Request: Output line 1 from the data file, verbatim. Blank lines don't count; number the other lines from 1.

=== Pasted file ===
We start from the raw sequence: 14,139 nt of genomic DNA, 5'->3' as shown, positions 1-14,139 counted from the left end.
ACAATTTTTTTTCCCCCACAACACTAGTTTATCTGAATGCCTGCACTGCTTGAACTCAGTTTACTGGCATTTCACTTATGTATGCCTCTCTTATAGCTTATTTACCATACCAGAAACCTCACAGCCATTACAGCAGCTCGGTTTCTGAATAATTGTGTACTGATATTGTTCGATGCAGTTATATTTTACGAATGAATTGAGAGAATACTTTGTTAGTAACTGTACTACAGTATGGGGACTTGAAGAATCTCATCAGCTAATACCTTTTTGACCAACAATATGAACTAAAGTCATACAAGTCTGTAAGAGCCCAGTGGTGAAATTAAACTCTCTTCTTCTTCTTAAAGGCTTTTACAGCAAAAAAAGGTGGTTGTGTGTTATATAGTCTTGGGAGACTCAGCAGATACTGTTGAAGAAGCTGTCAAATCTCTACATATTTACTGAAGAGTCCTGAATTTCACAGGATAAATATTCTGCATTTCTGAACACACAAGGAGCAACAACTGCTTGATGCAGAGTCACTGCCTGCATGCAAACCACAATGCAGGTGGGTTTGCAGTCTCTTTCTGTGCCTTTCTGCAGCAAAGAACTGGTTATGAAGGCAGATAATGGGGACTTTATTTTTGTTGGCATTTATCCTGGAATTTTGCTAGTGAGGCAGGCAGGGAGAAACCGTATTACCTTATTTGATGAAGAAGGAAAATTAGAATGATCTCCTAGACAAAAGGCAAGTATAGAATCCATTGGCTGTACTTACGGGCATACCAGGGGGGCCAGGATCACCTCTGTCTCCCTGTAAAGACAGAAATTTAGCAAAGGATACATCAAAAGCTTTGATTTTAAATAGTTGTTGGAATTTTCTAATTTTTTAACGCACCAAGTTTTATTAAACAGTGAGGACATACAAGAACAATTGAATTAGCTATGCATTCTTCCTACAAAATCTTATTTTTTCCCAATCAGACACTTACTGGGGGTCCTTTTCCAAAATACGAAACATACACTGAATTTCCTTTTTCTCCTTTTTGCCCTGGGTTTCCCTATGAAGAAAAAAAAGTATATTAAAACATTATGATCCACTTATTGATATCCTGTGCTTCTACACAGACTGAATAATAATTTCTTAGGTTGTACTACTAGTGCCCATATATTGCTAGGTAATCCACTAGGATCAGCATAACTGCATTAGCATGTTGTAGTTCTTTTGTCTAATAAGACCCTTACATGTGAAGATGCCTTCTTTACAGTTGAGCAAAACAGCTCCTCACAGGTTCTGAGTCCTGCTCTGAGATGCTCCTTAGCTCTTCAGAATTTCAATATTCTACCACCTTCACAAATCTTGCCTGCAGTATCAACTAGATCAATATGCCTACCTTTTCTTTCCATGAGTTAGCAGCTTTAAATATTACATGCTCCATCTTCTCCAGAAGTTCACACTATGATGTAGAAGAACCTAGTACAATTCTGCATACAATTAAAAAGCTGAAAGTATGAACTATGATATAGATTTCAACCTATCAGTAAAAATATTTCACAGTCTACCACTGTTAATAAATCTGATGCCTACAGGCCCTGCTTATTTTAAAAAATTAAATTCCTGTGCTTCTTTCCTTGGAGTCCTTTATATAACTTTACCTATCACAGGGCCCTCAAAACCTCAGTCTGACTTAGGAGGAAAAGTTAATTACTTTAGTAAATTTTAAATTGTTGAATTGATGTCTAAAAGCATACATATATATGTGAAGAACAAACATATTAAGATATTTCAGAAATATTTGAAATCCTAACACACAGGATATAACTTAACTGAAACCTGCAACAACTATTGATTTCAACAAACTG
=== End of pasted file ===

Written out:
We start from the raw sequence: 14,139 nt of genomic DNA, 5'->3' as shown, positions 1-14,139 counted from the left end.